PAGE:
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Oklahoma City Thunder and San Antonio Spurs are similarly dissimilar

Sure, San Antonio's success is something Oklahoma City would like to emulate, but there are plenty of differences between these two small market teams.
by Berry Tramel and Darnell Mayberry Published: December 17, 2012

Big brother comes to town Monday night for a big game.

But for as much as the Thunder has been compared to San Antonio over the years, not once have you heard anyone in Oklahoma City's organization express a desire to be like the Spurs.

Not outside the win column, anyway.

It might just be because the Thunder and Spurs are two different franchises that have blazed two totally different paths. They just happen to share a few obvious similarities and pivotal organizational philosophies.

Sam Presti perhaps summed up things best.

“Many people strive to sustain success in our business, but what the Spurs have done is sustain excellence,” the Thunder's architect told the San Antonio Express-News in September.

The Thunder is off to a good start. But to get here, to establish the “Thunder Way,” the ownership group, Presti and players had to undergo relocation, being an upstart franchise in an untapped market and building an identity, on the court and in the community, from scratch. All are things the Spurs haven't known since their ABA roots in the '70s.

But the biggest difference today still is seen on both benches, where a chess match will ensue between the 63-year-old Gregg Popovich and the 47-year-old Scott Brooks.

Popovich is king in San Antonio. What he says goes. He's a coach Brooks admittedly aims to learn from, and rightfully so given Popovich's four championships.

“Pop is one of the coaches that all coaches look at because he does it in the right way,” Brooks said. “He respects the game and he respects his opponent, and they demand great effort every night and we do the same thing.”

Brooks seems to be able to go on all day talking about the Spurs.

“They're one of the best teams in this league for the last 15 years or so,” he said. “They play hard. They play together. They play smart. They have great experience.”

That's just a few of about 40 ways the Thunder are different from the Spurs. But we offer 10 of the biggest differences that destroy the notion that Oklahoma City has become San Antonio north.


From top to bottom in both organizations, there couldn't be more of a difference in experience. Clay Bennett, Sam Presti and Scott Brooks all took on unfamiliar positions as young decision-makers relative to their titles. Kevin Durant and Russell Westbrook had the keys to the franchise as 21-year-olds. In San Antonio, the leadership has been long-established, from owner Peter Holt to general manager R.C. Buford to coach Gregg Popovich to former star David Robinson. The Thunder has built from the bottom at every level. The Spurs have succeeded with several old NBA hands, supplanting them with newbies along the way.


As a young franchise, the Thunder has had enormous success with sprinkles of heartbreak. But OKC has a long way to go to catch up to San Antonio, an organization that understands the NBA's ups and downs better than most all others. The Spurs have won four NBA titles and journeyed to the Western Conference Finals on three other occasions since their first championship in 1999. But the Spurs also have been knocked out of the first round twice in the past four years and have seen many more than just two fan favorites unexpectedly leave town over the years.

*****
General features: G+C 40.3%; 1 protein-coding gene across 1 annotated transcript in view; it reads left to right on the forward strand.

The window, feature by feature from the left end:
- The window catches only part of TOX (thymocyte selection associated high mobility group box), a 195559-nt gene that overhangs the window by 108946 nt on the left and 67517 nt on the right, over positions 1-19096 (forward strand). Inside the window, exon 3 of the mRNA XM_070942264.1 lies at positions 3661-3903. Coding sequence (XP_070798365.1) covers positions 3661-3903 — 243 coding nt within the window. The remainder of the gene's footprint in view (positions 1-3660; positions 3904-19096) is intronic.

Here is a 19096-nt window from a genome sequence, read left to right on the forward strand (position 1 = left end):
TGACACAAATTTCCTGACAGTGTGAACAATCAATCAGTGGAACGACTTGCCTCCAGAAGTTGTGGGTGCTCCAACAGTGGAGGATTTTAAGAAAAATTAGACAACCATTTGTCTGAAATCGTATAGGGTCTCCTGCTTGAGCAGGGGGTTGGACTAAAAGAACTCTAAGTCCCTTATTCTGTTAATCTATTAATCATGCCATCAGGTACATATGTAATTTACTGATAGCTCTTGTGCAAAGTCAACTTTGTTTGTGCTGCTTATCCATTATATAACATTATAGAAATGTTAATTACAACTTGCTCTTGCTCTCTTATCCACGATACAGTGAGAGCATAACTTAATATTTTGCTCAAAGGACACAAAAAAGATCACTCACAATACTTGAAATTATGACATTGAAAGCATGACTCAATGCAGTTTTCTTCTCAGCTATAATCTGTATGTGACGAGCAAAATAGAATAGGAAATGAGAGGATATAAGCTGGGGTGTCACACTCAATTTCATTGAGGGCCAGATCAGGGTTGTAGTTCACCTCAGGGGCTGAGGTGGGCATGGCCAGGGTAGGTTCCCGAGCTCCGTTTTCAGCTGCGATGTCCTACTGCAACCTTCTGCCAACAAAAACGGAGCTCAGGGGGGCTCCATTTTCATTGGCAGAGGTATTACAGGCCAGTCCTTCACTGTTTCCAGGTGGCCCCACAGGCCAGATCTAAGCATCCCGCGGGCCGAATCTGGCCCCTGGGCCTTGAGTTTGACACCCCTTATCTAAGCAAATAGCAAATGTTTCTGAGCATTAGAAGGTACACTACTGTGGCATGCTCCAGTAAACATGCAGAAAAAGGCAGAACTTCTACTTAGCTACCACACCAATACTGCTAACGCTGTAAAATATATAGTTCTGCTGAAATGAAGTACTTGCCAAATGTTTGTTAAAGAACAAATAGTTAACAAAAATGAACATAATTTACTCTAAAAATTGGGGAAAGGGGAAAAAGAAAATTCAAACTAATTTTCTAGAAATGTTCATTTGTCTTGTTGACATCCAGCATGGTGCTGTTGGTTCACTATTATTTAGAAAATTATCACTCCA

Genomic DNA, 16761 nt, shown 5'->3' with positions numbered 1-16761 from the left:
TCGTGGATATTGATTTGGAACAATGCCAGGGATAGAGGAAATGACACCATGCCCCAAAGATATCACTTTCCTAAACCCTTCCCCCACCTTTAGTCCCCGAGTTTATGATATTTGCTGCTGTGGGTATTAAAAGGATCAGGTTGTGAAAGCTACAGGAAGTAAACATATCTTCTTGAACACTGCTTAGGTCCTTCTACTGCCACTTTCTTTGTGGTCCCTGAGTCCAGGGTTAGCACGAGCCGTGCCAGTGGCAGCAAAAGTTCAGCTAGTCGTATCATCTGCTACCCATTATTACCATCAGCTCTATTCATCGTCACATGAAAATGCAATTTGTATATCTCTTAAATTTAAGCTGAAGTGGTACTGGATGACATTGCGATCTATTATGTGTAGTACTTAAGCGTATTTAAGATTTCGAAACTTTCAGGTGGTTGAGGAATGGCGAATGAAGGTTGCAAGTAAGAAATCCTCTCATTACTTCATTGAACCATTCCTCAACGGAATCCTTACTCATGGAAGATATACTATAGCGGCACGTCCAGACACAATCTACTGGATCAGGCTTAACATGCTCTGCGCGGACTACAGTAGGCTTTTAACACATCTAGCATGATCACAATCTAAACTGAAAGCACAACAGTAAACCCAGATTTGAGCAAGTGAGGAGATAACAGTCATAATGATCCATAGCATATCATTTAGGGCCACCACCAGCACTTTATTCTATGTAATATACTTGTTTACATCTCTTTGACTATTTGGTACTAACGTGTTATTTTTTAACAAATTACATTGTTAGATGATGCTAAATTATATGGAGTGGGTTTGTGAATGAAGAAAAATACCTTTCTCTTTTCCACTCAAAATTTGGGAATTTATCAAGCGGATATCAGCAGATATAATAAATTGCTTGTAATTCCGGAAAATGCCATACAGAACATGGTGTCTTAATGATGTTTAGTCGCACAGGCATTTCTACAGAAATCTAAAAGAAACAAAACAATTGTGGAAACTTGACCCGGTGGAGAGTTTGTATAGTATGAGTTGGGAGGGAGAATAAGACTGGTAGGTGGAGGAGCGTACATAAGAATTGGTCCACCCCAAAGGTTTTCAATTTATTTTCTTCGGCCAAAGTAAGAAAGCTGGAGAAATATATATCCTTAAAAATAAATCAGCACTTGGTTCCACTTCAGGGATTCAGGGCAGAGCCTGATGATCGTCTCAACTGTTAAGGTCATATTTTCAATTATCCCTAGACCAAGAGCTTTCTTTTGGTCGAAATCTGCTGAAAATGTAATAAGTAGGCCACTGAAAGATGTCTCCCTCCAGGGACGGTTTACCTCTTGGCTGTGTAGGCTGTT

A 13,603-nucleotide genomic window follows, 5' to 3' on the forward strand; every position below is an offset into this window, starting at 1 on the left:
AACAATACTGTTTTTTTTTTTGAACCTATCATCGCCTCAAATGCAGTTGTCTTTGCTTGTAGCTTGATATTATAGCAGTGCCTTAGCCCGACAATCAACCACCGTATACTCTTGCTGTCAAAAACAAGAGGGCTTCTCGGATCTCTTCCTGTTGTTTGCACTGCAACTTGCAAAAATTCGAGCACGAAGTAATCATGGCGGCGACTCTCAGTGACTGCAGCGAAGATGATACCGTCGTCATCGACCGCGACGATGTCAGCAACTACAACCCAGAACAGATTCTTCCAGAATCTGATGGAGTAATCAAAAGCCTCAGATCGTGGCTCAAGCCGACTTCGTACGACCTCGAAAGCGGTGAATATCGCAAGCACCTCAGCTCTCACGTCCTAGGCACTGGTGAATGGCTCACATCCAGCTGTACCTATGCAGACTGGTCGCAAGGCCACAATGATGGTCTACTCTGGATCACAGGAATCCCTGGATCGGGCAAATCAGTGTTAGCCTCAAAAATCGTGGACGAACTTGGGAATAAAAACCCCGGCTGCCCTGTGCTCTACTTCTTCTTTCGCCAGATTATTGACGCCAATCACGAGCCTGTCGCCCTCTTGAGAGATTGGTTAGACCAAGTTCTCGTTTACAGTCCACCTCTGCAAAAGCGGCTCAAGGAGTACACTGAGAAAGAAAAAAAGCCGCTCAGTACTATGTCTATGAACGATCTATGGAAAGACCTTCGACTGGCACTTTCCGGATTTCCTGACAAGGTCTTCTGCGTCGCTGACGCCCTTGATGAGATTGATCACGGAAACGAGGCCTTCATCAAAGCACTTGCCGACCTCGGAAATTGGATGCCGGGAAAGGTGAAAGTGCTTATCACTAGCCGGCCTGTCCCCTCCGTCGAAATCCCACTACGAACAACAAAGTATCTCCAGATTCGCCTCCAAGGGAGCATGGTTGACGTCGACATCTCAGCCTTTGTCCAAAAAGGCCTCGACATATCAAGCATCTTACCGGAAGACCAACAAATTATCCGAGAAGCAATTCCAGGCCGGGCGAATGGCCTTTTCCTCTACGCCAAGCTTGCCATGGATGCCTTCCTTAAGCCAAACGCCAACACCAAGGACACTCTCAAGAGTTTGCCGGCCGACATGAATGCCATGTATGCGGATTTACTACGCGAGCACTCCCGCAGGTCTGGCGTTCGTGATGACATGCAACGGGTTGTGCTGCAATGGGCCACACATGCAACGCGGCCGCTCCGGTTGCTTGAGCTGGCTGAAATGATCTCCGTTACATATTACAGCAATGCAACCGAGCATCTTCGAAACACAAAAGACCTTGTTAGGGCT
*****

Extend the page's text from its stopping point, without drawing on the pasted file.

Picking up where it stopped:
It's a credit to San Antonio's management and the character of its players that Tim Duncan, Manu Ginobili and Tony Parker have held together this long. But because that trio has it's become easy to lose sight of the turnover the Spurs have gone through. San Antonio repeatedly has had to reinvent itself since the mid-90s. The Thunder is only on chapter three after retooling in the wake of losing Jeff Green and James Harden. San Antonio has proved itself capable of keeping its core intact but also succeeding while restructuring around it. The Thunder has not to this point.


With all due respect to the Spurs, it was a little easier to win titles during their heyday. There were no super teams. San Antonio's stiffest competition was the Lakers, who had two of the best ever in Kobe Bryant and Shaquille O'Neal. But outside of a solid collection of talent in Phoenix and Dallas, the Spurs weren't competing against what's standing in the Thunder's way today. As a small market team, OKC has the never-before-seen challenge of competing on the court while having no chance to keep up in the tax era. It's tilted the advantage to the coasts.

by Berry Tramel
Berry Tramel, a lifelong Oklahoman, sports fan and newspaper reader, joined The Oklahoman in 1991 and has served as beat writer, assistant sports editor, sports editor and columnist. Tramel grew up reading four daily newspapers — The Oklahoman,...
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by Darnell Mayberry
OKC Thunder Senior Reporter
Darnell Mayberry grew up in Langston, Okla. and is now in his third stint in the Sooner state. After a year and a half at Bishop McGuinness High, he finished his prep years in Falls Church, Va., before graduating from Norfolk State University in...
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